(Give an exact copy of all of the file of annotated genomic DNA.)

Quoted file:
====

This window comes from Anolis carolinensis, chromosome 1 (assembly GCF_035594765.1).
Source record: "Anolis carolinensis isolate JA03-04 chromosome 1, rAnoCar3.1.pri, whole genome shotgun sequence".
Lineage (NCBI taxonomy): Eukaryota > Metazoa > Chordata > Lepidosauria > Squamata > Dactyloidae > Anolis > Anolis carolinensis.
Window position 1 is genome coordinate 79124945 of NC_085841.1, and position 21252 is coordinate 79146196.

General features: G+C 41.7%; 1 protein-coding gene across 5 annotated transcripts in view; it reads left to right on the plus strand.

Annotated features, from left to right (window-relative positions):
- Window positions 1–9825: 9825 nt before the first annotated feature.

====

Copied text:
This window comes from Anolis carolinensis, chromosome 1 (assembly GCF_035594765.1).
Source record: "Anolis carolinensis isolate JA03-04 chromosome 1, rAnoCar3.1.pri, whole genome shotgun sequence".
Lineage (NCBI taxonomy): Eukaryota > Metazoa > Chordata > Lepidosauria > Squamata > Dactyloidae > Anolis > Anolis carolinensis.
Window position 1 is genome coordinate 79124945 of NC_085841.1, and position 21252 is coordinate 79146196.

General features: G+C 41.7%; 1 protein-coding gene across 5 annotated transcripts in view; it reads left to right on the plus strand.

Annotated features, from left to right (window-relative positions):
- Window positions 1–9825: 9825 nt before the first annotated feature.